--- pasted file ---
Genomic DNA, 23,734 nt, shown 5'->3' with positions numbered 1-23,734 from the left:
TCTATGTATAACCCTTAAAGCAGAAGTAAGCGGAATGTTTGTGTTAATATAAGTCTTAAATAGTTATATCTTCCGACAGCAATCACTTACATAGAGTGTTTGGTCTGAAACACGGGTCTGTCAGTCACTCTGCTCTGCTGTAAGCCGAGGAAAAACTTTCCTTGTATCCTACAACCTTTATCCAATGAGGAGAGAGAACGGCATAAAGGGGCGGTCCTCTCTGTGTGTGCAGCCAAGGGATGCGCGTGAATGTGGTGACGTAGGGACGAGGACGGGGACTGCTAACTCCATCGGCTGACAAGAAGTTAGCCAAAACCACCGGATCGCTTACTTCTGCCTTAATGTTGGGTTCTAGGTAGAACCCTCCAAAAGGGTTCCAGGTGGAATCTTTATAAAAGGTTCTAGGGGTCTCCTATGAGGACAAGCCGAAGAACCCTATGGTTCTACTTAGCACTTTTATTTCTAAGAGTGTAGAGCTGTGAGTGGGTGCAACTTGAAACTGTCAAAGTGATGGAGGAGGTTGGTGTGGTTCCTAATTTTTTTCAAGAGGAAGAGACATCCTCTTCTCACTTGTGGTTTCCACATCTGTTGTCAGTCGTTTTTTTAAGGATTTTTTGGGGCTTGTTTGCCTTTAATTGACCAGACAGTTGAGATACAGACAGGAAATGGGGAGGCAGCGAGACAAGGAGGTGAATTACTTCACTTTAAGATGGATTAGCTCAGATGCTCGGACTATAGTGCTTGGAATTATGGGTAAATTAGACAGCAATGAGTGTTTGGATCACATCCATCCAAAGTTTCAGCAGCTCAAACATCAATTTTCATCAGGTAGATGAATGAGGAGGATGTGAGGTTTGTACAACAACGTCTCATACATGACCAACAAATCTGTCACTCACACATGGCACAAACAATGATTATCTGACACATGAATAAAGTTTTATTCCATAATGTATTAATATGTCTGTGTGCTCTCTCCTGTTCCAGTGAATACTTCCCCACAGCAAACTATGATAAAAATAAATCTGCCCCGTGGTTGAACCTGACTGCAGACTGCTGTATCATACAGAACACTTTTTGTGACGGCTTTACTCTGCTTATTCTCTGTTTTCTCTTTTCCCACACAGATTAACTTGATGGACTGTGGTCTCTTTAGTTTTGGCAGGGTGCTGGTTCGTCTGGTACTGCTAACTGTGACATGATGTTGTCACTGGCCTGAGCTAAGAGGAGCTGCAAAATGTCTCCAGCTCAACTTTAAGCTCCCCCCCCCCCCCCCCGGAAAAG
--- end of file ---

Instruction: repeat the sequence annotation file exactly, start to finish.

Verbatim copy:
Genomic DNA, 23,734 nt, shown 5'->3' with positions numbered 1-23,734 from the left:
TCTATGTATAACCCTTAAAGCAGAAGTAAGCGGAATGTTTGTGTTAATATAAGTCTTAAATAGTTATATCTTCCGACAGCAATCACTTACATAGAGTGTTTGGTCTGAAACACGGGTCTGTCAGTCACTCTGCTCTGCTGTAAGCCGAGGAAAAACTTTCCTTGTATCCTACAACCTTTATCCAATGAGGAGAGAGAACGGCATAAAGGGGCGGTCCTCTCTGTGTGTGCAGCCAAGGGATGCGCGTGAATGTGGTGACGTAGGGACGAGGACGGGGACTGCTAACTCCATCGGCTGACAAGAAGTTAGCCAAAACCACCGGATCGCTTACTTCTGCCTTAATGTTGGGTTCTAGGTAGAACCCTCCAAAAGGGTTCCAGGTGGAATCTTTATAAAAGGTTCTAGGGGTCTCCTATGAGGACAAGCCGAAGAACCCTATGGTTCTACTTAGCACTTTTATTTCTAAGAGTGTAGAGCTGTGAGTGGGTGCAACTTGAAACTGTCAAAGTGATGGAGGAGGTTGGTGTGGTTCCTAATTTTTTTCAAGAGGAAGAGACATCCTCTTCTCACTTGTGGTTTCCACATCTGTTGTCAGTCGTTTTTTTAAGGATTTTTTGGGGCTTGTTTGCCTTTAATTGACCAGACAGTTGAGATACAGACAGGAAATGGGGAGGCAGCGAGACAAGGAGGTGAATTACTTCACTTTAAGATGGATTAGCTCAGATGCTCGGACTATAGTGCTTGGAATTATGGGTAAATTAGACAGCAATGAGTGTTTGGATCACATCCATCCAAAGTTTCAGCAGCTCAAACATCAATTTTCATCAGGTAGATGAATGAGGAGGATGTGAGGTTTGTACAACAACGTCTCATACATGACCAACAAATCTGTCACTCACACATGGCACAAACAATGATTATCTGACACATGAATAAAGTTTTATTCCATAATGTATTAATATGTCTGTGTGCTCTCTCCTGTTCCAGTGAATACTTCCCCACAGCAAACTATGATAAAAATAAATCTGCCCCGTGGTTGAACCTGACTGCAGACTGCTGTATCATACAGAACACTTTTTGTGACGGCTTTACTCTGCTTATTCTCTGTTTTCTCTTTTCCCACACAGATTAACTTGATGGACTGTGGTCTCTTTAGTTTTGGCAGGGTGCTGGTTCGTCTGGTACTGCTAACTGTGACATGATGTTGTCACTGGCCTGAGCTAAGAGGAGCTGCAAAATGTCTCCAGCTCAACTTTAAGCTCCCCCCCCCCCCCCCCGGAAAAG